4. By: Ljungwall, Christer (China Economic Research Center); Gustavsson Tingvall, Patrik (China Economic Research Center)
    Abstract: Empirical evidence suggests that China has benefited from foreign direct investment (FDI). However, an important question that remains unanswered is whether China has benefited more from FDI than other countries in general and other transition and developing countries in particular. This paper investigates this issue by performing a Meta-analysis on a sample of 67 country-specific studies yielding 125 observations that have gauged the nexus between FDI and measures of income growth. The results show that studies on China report relatively high t-values and thus indicate that China may have benefited more than other countries from FDI.
    Keywords: Meta-analysis; Foreign direct investment; Economic growth; China
    JEL: F21 F23
    Date: 2008–11–01
  5. By: Michael Francis; Corinne Winters
    Abstract: After 10 years of impressive growth, India is now the fourth largest economy in the world. Yet, to date, India's impact on global commodity markets has been muted. The authors examine how India's domestic and trade policies have distorted and constrained its demand for commodities. They find that India's industrial policies have altered the expansion path of its economy, putting the service sector to the forefront and likely reducing India's demand for metals. Sector-specific policies, such as those promoting self-sufficiency in agriculture, have altered India's demand for food commodities and its supplies of those commodities to international markets. Recent policy reforms in manufacturing have boosted output, which coincides well with an increase in India's demand for metals over the past 4–5 years. Continued policy reforms are likely to diminish the distorting influence of India's domestic and trade policies. India's demand for energy and metals should rise as some rebalancing occurs in its economic structure.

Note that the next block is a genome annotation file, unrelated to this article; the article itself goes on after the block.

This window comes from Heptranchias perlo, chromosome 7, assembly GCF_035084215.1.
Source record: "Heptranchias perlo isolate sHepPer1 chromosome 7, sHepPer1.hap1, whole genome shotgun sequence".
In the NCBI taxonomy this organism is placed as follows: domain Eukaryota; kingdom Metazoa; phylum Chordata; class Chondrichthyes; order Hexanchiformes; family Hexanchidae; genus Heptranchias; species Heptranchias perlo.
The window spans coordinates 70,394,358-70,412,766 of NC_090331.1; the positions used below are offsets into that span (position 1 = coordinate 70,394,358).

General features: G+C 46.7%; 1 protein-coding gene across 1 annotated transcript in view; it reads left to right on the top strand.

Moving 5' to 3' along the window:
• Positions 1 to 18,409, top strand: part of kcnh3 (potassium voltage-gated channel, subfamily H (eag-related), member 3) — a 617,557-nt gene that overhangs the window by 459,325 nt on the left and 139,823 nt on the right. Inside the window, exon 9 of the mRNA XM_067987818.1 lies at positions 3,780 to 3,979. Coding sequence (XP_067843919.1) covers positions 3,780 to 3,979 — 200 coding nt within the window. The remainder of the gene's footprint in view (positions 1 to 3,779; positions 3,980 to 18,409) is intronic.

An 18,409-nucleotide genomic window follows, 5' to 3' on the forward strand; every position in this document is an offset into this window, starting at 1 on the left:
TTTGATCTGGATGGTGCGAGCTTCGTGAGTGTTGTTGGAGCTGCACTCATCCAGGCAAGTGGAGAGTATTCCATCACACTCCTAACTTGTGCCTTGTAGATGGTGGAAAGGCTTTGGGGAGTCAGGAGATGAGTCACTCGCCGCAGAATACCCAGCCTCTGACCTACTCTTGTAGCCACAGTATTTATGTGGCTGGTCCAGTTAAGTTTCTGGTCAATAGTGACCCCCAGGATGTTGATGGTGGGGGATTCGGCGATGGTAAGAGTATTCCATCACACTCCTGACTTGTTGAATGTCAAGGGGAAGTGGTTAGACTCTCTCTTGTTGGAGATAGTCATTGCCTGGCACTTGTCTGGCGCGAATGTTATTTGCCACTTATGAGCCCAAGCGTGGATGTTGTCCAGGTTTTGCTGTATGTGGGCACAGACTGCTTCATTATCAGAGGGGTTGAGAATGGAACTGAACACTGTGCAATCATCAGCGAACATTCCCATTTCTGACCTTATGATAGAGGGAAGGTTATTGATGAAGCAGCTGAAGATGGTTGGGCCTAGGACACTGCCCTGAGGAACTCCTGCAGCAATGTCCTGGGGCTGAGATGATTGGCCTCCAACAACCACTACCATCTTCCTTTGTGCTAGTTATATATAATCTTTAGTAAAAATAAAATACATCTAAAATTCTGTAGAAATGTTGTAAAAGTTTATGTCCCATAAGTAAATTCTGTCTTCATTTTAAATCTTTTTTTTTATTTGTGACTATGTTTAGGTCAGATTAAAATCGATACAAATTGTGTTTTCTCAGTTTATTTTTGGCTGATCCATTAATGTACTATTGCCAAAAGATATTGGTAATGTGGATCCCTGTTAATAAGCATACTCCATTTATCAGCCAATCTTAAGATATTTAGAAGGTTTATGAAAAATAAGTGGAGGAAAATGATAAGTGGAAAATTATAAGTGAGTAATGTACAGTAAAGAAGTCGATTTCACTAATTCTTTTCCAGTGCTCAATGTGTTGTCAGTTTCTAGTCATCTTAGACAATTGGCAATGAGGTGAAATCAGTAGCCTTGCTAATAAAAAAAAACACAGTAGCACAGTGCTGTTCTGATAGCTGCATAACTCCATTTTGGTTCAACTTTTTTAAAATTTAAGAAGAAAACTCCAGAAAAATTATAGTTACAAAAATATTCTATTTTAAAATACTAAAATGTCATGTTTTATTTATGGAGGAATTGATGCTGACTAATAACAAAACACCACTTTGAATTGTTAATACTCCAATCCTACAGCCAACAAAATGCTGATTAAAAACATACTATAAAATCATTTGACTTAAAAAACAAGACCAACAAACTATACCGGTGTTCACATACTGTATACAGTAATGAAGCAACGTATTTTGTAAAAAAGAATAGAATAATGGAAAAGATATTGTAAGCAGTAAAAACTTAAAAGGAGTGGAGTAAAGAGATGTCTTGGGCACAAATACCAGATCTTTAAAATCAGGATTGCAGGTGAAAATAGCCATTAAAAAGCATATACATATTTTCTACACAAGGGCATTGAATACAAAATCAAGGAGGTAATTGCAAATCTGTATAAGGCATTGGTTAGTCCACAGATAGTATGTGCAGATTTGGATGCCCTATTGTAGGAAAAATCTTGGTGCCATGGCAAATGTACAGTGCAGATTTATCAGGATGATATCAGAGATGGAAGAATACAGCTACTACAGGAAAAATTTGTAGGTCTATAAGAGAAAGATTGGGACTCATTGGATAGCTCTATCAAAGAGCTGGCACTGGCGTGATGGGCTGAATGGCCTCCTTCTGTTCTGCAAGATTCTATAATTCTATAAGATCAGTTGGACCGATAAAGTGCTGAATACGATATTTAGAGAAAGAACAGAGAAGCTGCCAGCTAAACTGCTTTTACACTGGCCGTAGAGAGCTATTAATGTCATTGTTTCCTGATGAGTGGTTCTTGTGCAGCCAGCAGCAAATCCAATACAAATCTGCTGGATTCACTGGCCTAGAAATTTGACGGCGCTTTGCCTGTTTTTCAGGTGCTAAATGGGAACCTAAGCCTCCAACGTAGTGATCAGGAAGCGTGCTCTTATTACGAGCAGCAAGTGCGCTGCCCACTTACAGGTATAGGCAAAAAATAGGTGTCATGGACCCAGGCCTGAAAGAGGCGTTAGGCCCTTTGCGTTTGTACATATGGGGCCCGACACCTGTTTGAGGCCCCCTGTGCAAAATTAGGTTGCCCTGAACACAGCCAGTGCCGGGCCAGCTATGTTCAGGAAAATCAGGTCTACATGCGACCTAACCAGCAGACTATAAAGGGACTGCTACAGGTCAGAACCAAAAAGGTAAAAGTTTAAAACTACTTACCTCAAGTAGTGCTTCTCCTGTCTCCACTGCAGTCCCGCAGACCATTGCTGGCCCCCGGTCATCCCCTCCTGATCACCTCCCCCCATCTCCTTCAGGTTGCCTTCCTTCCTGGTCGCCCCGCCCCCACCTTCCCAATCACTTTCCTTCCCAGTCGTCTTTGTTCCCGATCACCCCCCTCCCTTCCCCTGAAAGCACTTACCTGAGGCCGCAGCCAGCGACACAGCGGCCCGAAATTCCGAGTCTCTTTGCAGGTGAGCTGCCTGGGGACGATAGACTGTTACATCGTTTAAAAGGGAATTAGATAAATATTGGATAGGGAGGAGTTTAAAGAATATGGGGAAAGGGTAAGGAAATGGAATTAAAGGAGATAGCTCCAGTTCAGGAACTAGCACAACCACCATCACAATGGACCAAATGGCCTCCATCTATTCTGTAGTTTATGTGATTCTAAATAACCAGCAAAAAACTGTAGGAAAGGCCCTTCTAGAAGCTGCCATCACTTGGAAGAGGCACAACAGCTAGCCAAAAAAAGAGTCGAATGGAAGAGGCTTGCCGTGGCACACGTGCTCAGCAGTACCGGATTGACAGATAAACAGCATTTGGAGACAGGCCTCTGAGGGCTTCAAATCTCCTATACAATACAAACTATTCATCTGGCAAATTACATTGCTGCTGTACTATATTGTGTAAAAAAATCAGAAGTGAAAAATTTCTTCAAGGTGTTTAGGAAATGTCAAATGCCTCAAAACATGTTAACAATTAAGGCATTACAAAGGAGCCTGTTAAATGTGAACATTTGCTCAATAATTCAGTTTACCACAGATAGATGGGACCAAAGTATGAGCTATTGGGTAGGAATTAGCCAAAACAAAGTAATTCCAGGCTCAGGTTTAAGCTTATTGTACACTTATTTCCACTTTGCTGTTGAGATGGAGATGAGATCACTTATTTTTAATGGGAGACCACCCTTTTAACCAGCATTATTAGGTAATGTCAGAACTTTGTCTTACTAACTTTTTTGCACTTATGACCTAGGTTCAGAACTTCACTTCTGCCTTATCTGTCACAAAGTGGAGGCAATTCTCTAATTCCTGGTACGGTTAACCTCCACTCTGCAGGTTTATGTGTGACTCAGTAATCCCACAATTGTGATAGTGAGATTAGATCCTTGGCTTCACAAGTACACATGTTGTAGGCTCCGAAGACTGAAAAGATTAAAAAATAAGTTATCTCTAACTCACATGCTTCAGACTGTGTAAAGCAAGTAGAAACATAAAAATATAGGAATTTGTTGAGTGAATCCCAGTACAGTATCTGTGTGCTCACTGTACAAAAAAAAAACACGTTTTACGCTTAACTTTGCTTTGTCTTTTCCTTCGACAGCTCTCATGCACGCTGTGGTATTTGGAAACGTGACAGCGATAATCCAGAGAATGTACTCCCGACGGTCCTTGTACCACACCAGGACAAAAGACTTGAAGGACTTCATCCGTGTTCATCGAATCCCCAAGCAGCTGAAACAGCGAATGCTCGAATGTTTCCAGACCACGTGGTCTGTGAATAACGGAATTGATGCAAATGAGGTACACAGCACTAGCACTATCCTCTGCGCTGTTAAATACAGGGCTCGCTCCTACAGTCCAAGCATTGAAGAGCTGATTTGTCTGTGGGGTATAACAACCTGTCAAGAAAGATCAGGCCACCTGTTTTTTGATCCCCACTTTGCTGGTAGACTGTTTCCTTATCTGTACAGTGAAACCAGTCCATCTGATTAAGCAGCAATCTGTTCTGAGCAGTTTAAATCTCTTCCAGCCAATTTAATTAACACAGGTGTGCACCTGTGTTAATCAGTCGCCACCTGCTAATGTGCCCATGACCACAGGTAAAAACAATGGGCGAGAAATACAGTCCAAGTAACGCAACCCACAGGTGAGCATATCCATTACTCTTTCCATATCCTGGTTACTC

Keywords: Development economics; International topics
    JEL: F14 O13 O53
    Date: 2008
  6. By: Bin Dong; Uwe Dulleck; Benno Torgler
    Abstract: We argue that the decision to bribe bureaucrats depends on the frequency of corruption within a society. We provide a behavioral model to explain this conduct: engaging in corruption results in a disutility of guilt. This implies that people observe a lower probability to be involved in corruption if on average the guilt level of others within a country is higher. We also explore whether - and to what extent - group dynamics or socialization and past experiences affect corruption. In other words, we explore theoretically and empirically whether corruption is contagious and whether conditional cooperation matters. We use the notion of “conditional corruption” for these effects. The empirical section presents evidence using two data sets at the micro level and a large macro level international panel data set covering almost 20 years. The results indicate that the willingness to engage in corruption is influenced by the perceived activities of peers and other individuals. Moreover, the panel data set at the macro level indicates that the past level of corruption has a strong impact on the current corruption level.
    Keywords: corruption; contagion effect; conditional cooperation; interdependent preferences
    JEL: K42 D72 D64 O17 J24